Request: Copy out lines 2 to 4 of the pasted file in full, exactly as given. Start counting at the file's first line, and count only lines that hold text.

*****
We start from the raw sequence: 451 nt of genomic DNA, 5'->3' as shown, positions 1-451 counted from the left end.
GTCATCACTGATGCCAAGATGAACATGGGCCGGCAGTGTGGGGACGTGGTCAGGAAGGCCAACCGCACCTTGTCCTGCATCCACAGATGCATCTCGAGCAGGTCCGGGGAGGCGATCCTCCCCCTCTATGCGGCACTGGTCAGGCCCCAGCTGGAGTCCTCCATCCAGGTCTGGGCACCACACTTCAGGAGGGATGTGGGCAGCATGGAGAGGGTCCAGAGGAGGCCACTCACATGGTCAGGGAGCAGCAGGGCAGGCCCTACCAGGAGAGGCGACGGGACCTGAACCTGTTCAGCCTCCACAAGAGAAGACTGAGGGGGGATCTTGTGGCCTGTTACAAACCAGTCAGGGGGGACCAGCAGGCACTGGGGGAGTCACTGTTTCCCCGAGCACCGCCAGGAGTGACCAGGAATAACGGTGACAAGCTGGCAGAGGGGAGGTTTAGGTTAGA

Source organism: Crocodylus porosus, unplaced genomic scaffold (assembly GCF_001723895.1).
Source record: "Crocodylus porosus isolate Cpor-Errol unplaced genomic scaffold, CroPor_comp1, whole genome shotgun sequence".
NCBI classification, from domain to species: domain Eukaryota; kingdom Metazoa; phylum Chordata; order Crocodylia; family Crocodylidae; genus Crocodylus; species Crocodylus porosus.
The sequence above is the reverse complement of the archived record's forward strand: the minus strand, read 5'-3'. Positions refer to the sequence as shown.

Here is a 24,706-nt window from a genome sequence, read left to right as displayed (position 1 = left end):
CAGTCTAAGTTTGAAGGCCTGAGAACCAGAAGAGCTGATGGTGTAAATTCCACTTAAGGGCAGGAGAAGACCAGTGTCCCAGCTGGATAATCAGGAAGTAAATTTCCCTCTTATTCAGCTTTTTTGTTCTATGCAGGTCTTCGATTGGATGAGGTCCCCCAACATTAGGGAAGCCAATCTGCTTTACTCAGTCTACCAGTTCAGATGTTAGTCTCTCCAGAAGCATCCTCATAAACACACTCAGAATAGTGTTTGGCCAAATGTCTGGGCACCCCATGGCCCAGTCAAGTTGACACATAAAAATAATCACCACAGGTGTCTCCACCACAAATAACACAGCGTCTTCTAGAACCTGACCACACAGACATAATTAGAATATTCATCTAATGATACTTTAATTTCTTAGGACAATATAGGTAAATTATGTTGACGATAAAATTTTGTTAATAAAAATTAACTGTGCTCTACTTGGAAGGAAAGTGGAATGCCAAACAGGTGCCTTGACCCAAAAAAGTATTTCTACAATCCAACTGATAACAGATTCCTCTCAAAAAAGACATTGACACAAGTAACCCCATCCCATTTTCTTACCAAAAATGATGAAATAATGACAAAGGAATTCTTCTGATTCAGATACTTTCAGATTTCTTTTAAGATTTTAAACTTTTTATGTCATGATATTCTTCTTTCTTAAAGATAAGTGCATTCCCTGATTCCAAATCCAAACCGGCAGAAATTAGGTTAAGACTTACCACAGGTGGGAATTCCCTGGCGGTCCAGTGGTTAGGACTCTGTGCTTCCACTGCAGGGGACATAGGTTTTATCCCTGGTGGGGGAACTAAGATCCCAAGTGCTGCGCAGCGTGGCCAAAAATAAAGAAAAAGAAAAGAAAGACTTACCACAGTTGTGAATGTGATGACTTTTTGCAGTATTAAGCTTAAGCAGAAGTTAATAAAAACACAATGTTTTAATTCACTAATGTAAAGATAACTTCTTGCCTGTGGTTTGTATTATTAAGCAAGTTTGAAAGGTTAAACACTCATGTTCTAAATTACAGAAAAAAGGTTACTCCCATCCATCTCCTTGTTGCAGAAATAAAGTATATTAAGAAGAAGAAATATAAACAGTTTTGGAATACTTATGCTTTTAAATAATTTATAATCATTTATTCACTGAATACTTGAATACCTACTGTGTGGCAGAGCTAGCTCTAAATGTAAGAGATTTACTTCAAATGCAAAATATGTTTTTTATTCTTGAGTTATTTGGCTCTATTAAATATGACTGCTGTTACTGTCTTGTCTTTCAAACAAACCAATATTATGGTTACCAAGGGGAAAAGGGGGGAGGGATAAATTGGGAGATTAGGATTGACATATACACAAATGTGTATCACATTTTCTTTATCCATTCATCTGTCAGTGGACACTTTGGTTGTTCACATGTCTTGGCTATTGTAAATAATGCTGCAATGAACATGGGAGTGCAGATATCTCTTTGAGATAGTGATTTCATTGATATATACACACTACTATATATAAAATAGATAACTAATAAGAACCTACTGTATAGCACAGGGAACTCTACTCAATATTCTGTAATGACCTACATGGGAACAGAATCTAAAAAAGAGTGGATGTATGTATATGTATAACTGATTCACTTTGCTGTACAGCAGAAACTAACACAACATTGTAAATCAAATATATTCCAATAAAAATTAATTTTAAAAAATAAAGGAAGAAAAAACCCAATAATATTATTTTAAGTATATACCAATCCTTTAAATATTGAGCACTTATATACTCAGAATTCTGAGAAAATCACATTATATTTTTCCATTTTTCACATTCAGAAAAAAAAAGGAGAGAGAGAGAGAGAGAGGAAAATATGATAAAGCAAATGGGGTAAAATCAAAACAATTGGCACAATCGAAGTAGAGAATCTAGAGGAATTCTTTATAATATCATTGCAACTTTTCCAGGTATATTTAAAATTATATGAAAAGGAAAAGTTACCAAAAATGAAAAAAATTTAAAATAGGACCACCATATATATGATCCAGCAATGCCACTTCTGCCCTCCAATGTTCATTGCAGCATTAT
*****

GTCATCACTGATGCCAAGATGAACATGGGCCGGCAGTGTGGGGACGTGGTCAGGAAGGCCAACCGCACCTTGTCCTGCATCCACAGATGCATCTCGAGCAGGTCCGGGGAGGCGATCCTCCCCCTCTATGCGGCACTGGTCAGGCCCCAGCTGGAGTCCTCCATCCAGGTCTGGGCACCACACTTCAGGAGGGATGTGGGCAGCATGGAGAGGGTCCAGAGGAGGCCACTCACATGGTCAGGGAGCAGCAGGGCAGGCCCTACCAGGAGAGGCGACGGGACCTGAACCTGTTCAGCCTCCACAAGAGAAGACTGAGGGGGGATCTTGTGGCCTGTTACAAACCAGTCAGGGGGGACCAGCAGGCACTGGGGGAGTCACTGTTTCCCCGAGCACCGCCAGGAGTGACCAGGAATAACGGTGACAAGCTGGCAGAGGGGAGGTTTAGGTTAGA

Source organism: Crocodylus porosus, unplaced genomic scaffold (assembly GCF_001723895.1).
Source record: "Crocodylus porosus isolate Cpor-Errol unplaced genomic scaffold, CroPor_comp1, whole genome shotgun sequence".